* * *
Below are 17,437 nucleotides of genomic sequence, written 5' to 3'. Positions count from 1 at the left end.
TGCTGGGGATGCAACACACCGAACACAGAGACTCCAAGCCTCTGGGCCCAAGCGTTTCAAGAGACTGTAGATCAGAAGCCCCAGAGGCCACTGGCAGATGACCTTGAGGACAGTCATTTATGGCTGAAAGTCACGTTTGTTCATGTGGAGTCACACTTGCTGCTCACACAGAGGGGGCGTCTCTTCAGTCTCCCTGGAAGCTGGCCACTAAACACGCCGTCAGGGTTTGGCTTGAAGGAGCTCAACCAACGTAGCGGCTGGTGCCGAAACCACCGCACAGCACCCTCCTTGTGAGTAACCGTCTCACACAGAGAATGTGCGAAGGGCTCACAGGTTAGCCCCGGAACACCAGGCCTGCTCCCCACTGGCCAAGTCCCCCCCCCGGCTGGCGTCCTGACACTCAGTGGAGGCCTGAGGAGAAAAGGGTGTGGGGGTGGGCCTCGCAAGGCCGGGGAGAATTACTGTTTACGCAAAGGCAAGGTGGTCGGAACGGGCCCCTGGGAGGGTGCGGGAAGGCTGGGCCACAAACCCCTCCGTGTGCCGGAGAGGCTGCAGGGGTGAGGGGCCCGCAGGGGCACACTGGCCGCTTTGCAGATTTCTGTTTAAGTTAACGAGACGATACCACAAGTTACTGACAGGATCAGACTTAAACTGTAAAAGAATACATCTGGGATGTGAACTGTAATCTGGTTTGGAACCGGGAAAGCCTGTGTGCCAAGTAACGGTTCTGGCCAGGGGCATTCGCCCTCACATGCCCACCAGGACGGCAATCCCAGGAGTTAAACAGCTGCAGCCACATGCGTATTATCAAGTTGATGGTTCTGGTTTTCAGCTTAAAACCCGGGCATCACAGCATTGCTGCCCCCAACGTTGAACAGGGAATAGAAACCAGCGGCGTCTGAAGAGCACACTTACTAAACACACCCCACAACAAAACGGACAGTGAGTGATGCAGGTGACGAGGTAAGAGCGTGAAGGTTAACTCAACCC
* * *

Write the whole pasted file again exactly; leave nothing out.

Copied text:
Below are 17,437 nucleotides of genomic sequence, written 5' to 3'. Positions count from 1 at the left end.
TGCTGGGGATGCAACACACCGAACACAGAGACTCCAAGCCTCTGGGCCCAAGCGTTTCAAGAGACTGTAGATCAGAAGCCCCAGAGGCCACTGGCAGATGACCTTGAGGACAGTCATTTATGGCTGAAAGTCACGTTTGTTCATGTGGAGTCACACTTGCTGCTCACACAGAGGGGGCGTCTCTTCAGTCTCCCTGGAAGCTGGCCACTAAACACGCCGTCAGGGTTTGGCTTGAAGGAGCTCAACCAACGTAGCGGCTGGTGCCGAAACCACCGCACAGCACCCTCCTTGTGAGTAACCGTCTCACACAGAGAATGTGCGAAGGGCTCACAGGTTAGCCCCGGAACACCAGGCCTGCTCCCCACTGGCCAAGTCCCCCCCCCGGCTGGCGTCCTGACACTCAGTGGAGGCCTGAGGAGAAAAGGGTGTGGGGGTGGGCCTCGCAAGGCCGGGGAGAATTACTGTTTACGCAAAGGCAAGGTGGTCGGAACGGGCCCCTGGGAGGGTGCGGGAAGGCTGGGCCACAAACCCCTCCGTGTGCCGGAGAGGCTGCAGGGGTGAGGGGCCCGCAGGGGCACACTGGCCGCTTTGCAGATTTCTGTTTAAGTTAACGAGACGATACCACAAGTTACTGACAGGATCAGACTTAAACTGTAAAAGAATACATCTGGGATGTGAACTGTAATCTGGTTTGGAACCGGGAAAGCCTGTGTGCCAAGTAACGGTTCTGGCCAGGGGCATTCGCCCTCACATGCCCACCAGGACGGCAATCCCAGGAGTTAAACAGCTGCAGCCACATGCGTATTATCAAGTTGATGGTTCTGGTTTTCAGCTTAAAACCCGGGCATCACAGCATTGCTGCCCCCAACGTTGAACAGGGAATAGAAACCAGCGGCGTCTGAAGAGCACACTTACTAAACACACCCCACAACAAAACGGACAGTGAGTGATGCAGGTGACGAGGTAAGAGCGTGAAGGTTAACTCAACCC